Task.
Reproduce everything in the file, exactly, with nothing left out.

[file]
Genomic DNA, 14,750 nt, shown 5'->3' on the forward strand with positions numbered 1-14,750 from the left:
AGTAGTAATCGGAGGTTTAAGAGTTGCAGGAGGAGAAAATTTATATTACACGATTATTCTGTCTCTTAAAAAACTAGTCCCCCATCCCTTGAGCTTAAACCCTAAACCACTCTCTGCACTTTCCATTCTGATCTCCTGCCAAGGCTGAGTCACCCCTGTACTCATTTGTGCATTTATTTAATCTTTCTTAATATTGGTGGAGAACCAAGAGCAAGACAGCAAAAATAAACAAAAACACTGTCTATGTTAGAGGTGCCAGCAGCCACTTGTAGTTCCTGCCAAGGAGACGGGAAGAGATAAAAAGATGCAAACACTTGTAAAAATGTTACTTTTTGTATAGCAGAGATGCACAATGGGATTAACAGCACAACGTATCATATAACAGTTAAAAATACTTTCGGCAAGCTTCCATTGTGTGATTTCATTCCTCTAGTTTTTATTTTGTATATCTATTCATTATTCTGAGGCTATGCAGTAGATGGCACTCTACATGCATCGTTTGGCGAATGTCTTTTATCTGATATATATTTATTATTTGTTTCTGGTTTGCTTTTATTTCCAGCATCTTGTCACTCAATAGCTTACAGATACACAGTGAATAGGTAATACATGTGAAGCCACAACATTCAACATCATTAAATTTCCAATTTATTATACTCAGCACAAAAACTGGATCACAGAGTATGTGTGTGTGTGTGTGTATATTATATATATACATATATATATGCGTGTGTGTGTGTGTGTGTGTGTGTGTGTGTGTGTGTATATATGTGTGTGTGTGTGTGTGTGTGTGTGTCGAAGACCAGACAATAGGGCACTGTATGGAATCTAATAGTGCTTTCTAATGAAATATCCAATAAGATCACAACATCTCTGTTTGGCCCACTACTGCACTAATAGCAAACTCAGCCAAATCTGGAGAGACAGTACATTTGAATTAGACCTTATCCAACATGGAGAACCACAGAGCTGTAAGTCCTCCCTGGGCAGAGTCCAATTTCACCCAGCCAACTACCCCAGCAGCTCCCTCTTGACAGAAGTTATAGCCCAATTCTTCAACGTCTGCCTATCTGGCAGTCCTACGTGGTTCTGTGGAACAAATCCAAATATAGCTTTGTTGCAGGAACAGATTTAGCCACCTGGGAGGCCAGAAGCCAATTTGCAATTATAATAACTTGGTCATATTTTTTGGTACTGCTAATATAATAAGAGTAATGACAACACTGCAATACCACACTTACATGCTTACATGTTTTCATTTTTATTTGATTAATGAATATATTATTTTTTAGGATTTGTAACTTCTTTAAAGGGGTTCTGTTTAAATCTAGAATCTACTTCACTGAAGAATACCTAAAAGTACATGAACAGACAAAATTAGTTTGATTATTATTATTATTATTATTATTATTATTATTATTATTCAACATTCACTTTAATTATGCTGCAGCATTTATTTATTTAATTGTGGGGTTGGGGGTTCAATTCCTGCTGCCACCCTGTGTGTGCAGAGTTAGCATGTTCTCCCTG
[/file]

Genomic DNA, 14,750 nt, shown 5'->3' on the forward strand with positions numbered 1-14,750 from the left:
AGTAGTAATCGGAGGTTTAAGAGTTGCAGGAGGAGAAAATTTATATTACACGATTATTCTGTCTCTTAAAAAACTAGTCCCCCATCCCTTGAGCTTAAACCCTAAACCACTCTCTGCACTTTCCATTCTGATCTCCTGCCAAGGCTGAGTCACCCCTGTACTCATTTGTGCATTTATTTAATCTTTCTTAATATTGGTGGAGAACCAAGAGCAAGACAGCAAAAATAAACAAAAACACTGTCTATGTTAGAGGTGCCAGCAGCCACTTGTAGTTCCTGCCAAGGAGACGGGAAGAGATAAAAAGATGCAAACACTTGTAAAAATGTTACTTTTTGTATAGCAGAGATGCACAATGGGATTAACAGCACAACGTATCATATAACAGTTAAAAATACTTTCGGCAAGCTTCCATTGTGTGATTTCATTCCTCTAGTTTTTATTTTGTATATCTATTCATTATTCTGAGGCTATGCAGTAGATGGCACTCTACATGCATCGTTTGGCGAATGTCTTTTATCTGATATATATTTATTATTTGTTTCTGGTTTGCTTTTATTTCCAGCATCTTGTCACTCAATAGCTTACAGATACACAGTGAATAGGTAATACATGTGAAGCCACAACATTCAACATCATTAAATTTCCAATTTATTATACTCAGCACAAAAACTGGATCACAGAGTATGTGTGTGTGTGTGTGTATATTATATATATACATATATATATGCGTGTGTGTGTGTGTGTGTGTGTGTGTGTGTGTGTGTATATATGTGTGTGTGTGTGTGTGTGTGTGTGTCGAAGACCAGACAATAGGGCACTGTATGGAATCTAATAGTGCTTTCTAATGAAATATCCAATAAGATCACAACATCTCTGTTTGGCCCACTACTGCACTAATAGCAAACTCAGCCAAATCTGGAGAGACAGTACATTTGAATTAGACCTTATCCAACATGGAGAACCACAGAGCTGTAAGTCCTCCCTGGGCAGAGTCCAATTTCACCCAGCCAACTACCCCAGCAGCTCCCTCTTGACAGAAGTTATAGCCCAATTCTTCAACGTCTGCCTATCTGGCAGTCCTACGTGGTTCTGTGGAACAAATCCAAATATAGCTTTGTTGCAGGAACAGATTTAGCCACCTGGGAGGCCAGAAGCCAATTTGCAATTATAATAACTTGGTCATATTTTTTGGTACTGCTAATATAATAAGAGTAATGACAACACTGCAATACCACACTTACATGCTTACATGTTTTCATTTTTATTTGATTAATGAATATATTATTTTTTAGGATTTGTAACTTCTTTAAAGGGGTTCTGTTTAAATCTAGAATCTACTTCACTGAAGAATACCTAAAAGTACATGAACAGACAAAATTAGTTTGATTATTATTATTATTATTATTATTATTATTATTATTATTCAACATTCACTTTAATTATGCTGCAGCATTTATTTATTTAATTGTGGGGTTGGGGGTTCAATTCCTGCTGCCACCCTGTGTGTGCAGAGTTAGCATGTTCTCCCTG